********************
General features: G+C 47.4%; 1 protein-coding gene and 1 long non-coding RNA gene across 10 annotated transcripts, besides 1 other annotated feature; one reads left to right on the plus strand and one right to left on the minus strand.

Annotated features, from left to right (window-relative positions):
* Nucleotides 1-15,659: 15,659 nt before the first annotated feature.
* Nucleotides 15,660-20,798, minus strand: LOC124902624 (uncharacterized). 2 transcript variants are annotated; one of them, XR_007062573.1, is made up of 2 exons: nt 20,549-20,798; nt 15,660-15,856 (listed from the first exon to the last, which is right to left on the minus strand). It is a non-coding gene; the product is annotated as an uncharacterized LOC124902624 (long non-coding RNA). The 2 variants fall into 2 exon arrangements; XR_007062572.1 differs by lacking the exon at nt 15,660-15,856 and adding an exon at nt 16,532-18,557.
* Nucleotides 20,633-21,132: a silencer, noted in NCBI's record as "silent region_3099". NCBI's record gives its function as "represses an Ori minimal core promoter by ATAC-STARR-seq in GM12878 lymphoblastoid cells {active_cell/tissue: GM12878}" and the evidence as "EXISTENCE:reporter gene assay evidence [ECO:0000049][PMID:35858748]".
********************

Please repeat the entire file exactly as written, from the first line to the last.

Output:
General features: G+C 47.4%; 1 protein-coding gene and 1 long non-coding RNA gene across 10 annotated transcripts, besides 1 other annotated feature; one reads left to right on the plus strand and one right to left on the minus strand.

Annotated features, from left to right (window-relative positions):
* Nucleotides 1-15,659: 15,659 nt before the first annotated feature.
* Nucleotides 15,660-20,798, minus strand: LOC124902624 (uncharacterized). 2 transcript variants are annotated; one of them, XR_007062573.1, is made up of 2 exons: nt 20,549-20,798; nt 15,660-15,856 (listed from the first exon to the last, which is right to left on the minus strand). It is a non-coding gene; the product is annotated as an uncharacterized LOC124902624 (long non-coding RNA). The 2 variants fall into 2 exon arrangements; XR_007062572.1 differs by lacking the exon at nt 15,660-15,856 and adding an exon at nt 16,532-18,557.
* Nucleotides 20,633-21,132: a silencer, noted in NCBI's record as "silent region_3099". NCBI's record gives its function as "represses an Ori minimal core promoter by ATAC-STARR-seq in GM12878 lymphoblastoid cells {active_cell/tissue: GM12878}" and the evidence as "EXISTENCE:reporter gene assay evidence [ECO:0000049][PMID:35858748]".